Pawlenty @ Iowa GOP event

Minnesota Governor Tim Pawlenty

Minnesota Governor Tim Pawlenty

The crowd is entering a meeting hall on the Iowa State Fairgrounds at this hour.  Each ticket holder paid $25.  What do they get for $25?  A hot dog, a bag of chips, a cookie & a couple of hours-worth of political speeches.  Keynoter tonight is Minnesota Governor Tim Pawlenty who spent his morning (and perhaps part of the afternoon) hunting as it’s the opening weekend of deer season in Minnesota.  Sources say the governor “grazed” a deer, but he did not “bag” one (“bag” a deer, one of my male friends tells me, is the proper way to refer to the act).

It’s 5:35 p.m. and people are milling about, chatting.  Most of the chatting is about the gubernatorial campaign, as former Governor Terry Branstad will be making his first appearance on stage with the other men who’ve been campaigning for the GOP’s 2010 gubernatorial nomination for months.  That gubernatorial cattle call may upstage Pawlenty in terms of the Iowa audience.

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Pawlenty on running for president

“I haven’t ruled anything in and I haven’t ruled anything out.  I really don’t know the answer to what I’m going to be doing after I’m done being governor.” — Minnesota Governor Tim Pawlenty on 11/04/09.

Minnesota Governor Tim Pawlenty spoke with Iowa reporters by phone late this morning, previewing his appearance this Saturday at the Republican Party of Iowa’s fall fundraising dinner in Des Moines.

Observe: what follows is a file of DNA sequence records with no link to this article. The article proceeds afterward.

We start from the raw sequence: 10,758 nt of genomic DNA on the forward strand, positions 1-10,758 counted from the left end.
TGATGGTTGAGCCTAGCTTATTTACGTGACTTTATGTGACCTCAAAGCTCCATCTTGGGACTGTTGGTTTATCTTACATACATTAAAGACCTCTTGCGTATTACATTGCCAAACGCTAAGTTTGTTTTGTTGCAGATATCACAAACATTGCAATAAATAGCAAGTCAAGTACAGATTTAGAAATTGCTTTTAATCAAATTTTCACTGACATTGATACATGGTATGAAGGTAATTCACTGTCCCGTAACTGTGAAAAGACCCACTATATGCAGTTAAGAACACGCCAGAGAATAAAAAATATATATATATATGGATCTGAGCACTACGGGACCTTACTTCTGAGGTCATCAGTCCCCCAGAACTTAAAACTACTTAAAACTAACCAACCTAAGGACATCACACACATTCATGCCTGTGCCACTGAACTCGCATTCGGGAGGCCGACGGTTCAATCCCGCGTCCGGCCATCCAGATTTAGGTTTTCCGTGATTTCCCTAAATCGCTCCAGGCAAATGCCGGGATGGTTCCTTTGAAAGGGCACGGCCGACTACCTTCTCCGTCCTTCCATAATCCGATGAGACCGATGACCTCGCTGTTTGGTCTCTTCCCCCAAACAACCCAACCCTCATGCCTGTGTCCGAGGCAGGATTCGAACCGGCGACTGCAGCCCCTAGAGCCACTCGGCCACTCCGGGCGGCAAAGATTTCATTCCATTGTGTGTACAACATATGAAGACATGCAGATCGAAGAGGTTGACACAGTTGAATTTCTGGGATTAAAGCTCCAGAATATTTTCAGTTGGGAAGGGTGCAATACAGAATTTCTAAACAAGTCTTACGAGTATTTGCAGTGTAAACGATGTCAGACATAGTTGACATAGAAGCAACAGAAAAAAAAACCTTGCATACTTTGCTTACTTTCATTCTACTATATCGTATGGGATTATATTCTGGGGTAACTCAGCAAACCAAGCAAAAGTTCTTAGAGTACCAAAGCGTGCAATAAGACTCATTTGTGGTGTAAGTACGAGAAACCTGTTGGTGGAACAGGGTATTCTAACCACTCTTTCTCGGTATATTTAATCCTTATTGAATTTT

Pawlenty, in opening remarks, called yesterday’s election results in Virginia and New Jersey “an affirmation” of the economic messages of Republican Chris Christie, the New Jersey Governor-elect and Republican Bob McDonnell, the Virginia Governor-elect.

“When the question got put to the voters of New Jersey and Virginia: ‘What are those things that we can do that make it more likely to grow jobs in our state?’ they turned to the Republican candidate for the answers,” Pawlenty said.

“…In terms of coming to Iowa on Saturday, I very much look forward to it.  Of course Minnesota and Iowa have so much in common.  You can drive across the border and not really tell the difference between the two states.  We share a fondness for many things, including Olie and Lena jokes, by the way, but one thing we share in common are heartland values…that speak to the importance of hard work, of family, of individual responsibility, of having government do the things that it needs to do that are important, but also do it effectively and do it in a limited way and then do those things that are going to encourage job growth and economic activity in the private sector.”

“…There are many, many other issues, but that is at the heart of the matter particularly now in these challenging economic times.” 

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T-Paw on NY 23 race